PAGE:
For Illa’s party, the pact with Junts sets the terms for Puigdemont’s “political defeat”.

“In a few months it will be impossible” for the PSOE to recover from the cost of the measure, “but in the medium term”, they say. They even predict that the opinion of the judiciary will be modulated, “aware that society does not have a high opinion of the Spanish justice system either”.

The amnesty fulfilled a double goal for the Socialists. “Although this tears us up inside”, acknowledges another source, there was no other way to the investiture. Moreover, Sánchez’s interest in “playing politics” with Junts, as with ERC, goes back a long way, and has served to keep the PP in the corner of thinking with Vox. The PSOE will have a prosperous legislature if it forges the concrete with which it has erected the motley wall against the right, although governability will not be a bed of roses. “Until the PP does not separate itself from Vox, it will not govern”, warns the aforementioned former socialist minister.

And in Catalonia, with the amnesty, Illa considers his mission to break the pro-Catalan blocs by means of the pact to be over, something he has been successfully cultivating in Parliament and in local corporations since he won the Catalan elections in 2021. “Turning the page” was just that: putting the ‘procès’ in front of the mirror and anointing it with a pardon to return the pro-independence leaders, including Puigdemont, to politics.

But if the mission entails risks, explaining it is also a problem. The PSC finds itself in a bind when it comes to clearly justifying the reason for the amnesty without provoking the wrath of Junts. Sánchez tried to do so in the investiture debate by raising the “pardon” issue, and for a few hours he jeopardised the success of the vote.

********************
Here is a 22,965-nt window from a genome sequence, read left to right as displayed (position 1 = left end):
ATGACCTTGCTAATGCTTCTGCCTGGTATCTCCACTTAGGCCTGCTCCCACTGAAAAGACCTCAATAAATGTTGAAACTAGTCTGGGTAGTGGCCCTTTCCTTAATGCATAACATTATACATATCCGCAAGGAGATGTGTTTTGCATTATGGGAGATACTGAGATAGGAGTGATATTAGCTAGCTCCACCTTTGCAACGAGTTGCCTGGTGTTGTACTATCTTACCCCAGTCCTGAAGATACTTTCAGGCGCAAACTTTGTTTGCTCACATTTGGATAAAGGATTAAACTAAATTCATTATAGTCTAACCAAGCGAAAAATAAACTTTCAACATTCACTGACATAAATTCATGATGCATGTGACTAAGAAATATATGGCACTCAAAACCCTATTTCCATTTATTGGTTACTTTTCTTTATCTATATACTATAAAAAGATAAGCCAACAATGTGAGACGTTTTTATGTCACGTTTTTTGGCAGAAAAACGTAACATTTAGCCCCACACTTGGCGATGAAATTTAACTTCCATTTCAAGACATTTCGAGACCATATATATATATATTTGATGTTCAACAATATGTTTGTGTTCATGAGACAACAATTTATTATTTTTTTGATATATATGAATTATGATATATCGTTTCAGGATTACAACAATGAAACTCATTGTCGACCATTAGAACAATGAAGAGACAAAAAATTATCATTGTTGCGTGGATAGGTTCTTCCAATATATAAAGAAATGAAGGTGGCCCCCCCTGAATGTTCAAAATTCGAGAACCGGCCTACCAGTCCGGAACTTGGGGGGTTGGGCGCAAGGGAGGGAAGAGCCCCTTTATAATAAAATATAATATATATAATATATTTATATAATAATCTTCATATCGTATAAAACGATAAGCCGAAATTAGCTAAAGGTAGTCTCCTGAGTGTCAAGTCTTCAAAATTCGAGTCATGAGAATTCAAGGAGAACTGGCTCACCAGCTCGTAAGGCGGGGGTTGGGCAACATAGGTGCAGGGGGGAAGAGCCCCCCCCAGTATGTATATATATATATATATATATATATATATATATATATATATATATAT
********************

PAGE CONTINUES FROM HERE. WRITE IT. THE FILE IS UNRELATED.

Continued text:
“We are agreeing on the conditions for an unmitigated political defeat”, summarised a PSC leader to the general media in Brussels, when the amnesty was still being negotiated. Journalists disputed the aphorism, upset that Puigdemont could “return to Spain as a hero” and without being brought to justice. The socialist leader replied that, politically, the former president “has achieved nothing” since he went to Waterloo, and that “you don’t amnesty a winner”, although without his political rehabilitation it would be impossible to turn the page once and for all. The other major journalistic concern revolved around the pro-independence stubbornness for unilateralism, to which the leader resolved: “It doesn’t matter so much that they say they will do it again, as that they cannot do it again, even if the conditions for doing it again are met”. It is therefore a question of “making it impossible to go down that road”.

“The PSC electorate does not like conflict, and the response will be good, but the PSOE has a more serious problem”.

And that is where Illa’s role comes in with his plan to win the presidency of the Generalitat. His “forceful but constructive” opposition is bearing fruit with the inestimable help of Moncloa. Illa is squeezing the government but not suffocating it, and even less so now. The amnesty must be digested.

https://www.lavanguardia.com/politica/20231126/9406677/pesada-digestion-socialista-amnistia.html

OpenKat